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William Cobbett

 


William Cobbett (1763 - 1835) was a radical pamphleteer, politician and defender of the poor, especially the rural poor.

From 1802 till his death he published the Political Register, a weekly newspaper.  After a trip into the deepest countryside he would add an article "Rural Rides".  The collection of 'Rural Rides was published as a book after Cobbett's death.

This month's article is a precis of one that appeared in the Register on Sept. 14th 1834 after Cobbett had returned from a trip to Holyhead. 

 

 

"Of ‘Welsh Cattle’ I have seen, in my time, hundreds of thousands.  They now go over Normandy Common1 in droves of a thousand or more, on their way to the fairs in Kent and Sussex...They are great favourites, and if kept to a proper age they make very fine oxen and very good milch cows, whole dairies of which are to be seen in those counties and in the weald of Surrey.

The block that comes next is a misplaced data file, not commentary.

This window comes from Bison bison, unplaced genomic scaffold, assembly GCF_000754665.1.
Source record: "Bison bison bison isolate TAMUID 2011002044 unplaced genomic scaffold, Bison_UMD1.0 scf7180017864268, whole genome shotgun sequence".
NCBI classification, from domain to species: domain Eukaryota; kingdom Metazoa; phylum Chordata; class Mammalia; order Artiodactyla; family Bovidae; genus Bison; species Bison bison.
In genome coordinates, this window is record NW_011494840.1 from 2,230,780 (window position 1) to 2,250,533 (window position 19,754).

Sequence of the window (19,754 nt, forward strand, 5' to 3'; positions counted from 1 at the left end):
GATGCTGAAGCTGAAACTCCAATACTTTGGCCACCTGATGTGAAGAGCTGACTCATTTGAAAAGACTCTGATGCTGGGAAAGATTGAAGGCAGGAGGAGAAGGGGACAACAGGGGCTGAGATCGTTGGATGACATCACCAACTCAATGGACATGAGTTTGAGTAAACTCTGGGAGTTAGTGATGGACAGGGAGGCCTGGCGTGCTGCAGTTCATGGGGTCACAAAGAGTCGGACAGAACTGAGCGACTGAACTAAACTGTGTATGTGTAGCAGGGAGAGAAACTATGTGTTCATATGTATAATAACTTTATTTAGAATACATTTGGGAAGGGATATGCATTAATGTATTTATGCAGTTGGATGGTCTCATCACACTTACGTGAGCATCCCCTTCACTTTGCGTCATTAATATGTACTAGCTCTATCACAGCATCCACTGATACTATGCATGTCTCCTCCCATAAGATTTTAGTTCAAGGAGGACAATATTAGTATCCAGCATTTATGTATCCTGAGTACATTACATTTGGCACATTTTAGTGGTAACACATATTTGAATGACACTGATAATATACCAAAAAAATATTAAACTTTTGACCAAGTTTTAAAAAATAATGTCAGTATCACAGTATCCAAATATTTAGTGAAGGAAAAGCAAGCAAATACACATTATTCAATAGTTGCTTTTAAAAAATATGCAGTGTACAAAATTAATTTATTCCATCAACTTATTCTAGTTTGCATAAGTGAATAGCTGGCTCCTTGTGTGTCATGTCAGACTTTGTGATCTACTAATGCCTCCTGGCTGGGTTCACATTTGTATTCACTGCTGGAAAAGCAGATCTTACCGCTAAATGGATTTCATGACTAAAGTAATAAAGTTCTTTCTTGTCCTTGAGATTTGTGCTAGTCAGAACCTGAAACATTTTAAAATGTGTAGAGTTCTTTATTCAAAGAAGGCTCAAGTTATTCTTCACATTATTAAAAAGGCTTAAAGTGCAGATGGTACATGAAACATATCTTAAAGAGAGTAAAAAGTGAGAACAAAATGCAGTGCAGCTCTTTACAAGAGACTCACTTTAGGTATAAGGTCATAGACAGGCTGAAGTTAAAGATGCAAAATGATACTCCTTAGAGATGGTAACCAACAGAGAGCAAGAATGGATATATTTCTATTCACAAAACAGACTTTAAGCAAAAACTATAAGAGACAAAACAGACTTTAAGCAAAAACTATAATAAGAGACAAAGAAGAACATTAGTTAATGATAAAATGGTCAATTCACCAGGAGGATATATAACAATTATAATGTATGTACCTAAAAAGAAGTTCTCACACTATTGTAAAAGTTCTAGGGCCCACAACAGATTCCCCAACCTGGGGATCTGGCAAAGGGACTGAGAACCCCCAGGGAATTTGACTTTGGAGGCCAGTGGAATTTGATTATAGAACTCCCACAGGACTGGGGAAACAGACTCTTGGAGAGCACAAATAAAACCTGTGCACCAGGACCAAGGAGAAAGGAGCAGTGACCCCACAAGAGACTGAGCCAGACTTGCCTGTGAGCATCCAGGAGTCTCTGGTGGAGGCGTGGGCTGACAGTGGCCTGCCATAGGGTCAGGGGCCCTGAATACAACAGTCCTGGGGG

"I have now seen the beginnings of these cattle.  These mountains have, generally, little plots or strips of earth on their bases, or in the narrow valleys that wind themselves amongst the endless heaps of ugly rock.  These plots grow grass and the grass is excellent.  On one of these you see a little stone house...with a window about as wide as your hat.  [Nearby] you see a haystack...and...a little black cow or two and one or more weaning calves, about the size of a Newfoundland dog.



"These... are sold to the drovers or jobbers at one, two or three years old.  As they increase in age, they move on towards England and towards that food that is not to be had at their homes.  And thus they come off at last: two, three or four years old, to work, to be fatted, to give milk and fat calves in the South of England, where they cannot be raised with profit.  Hence the herds of...oxen with which I have seen the rich marshes in Kent & Sussex covered over; and hence the fine teams of oxen which plough & harrow & roll no small part of the lands at the foot of the South Downs.

 

"If one of those...Welsh women who raised these cattle could see one of her diminutive calves become a fat ox in Pevensey Level; or if she should see six or eight of them in the wealds, drawing a timber carriage with ten tons weight upon it, what would be her surprise?"




1 Just north of The Hog's Back, Surrey 


William Cobbett image 1
William Cobbett
William Cobbett image 2
Welsh Blacks at Work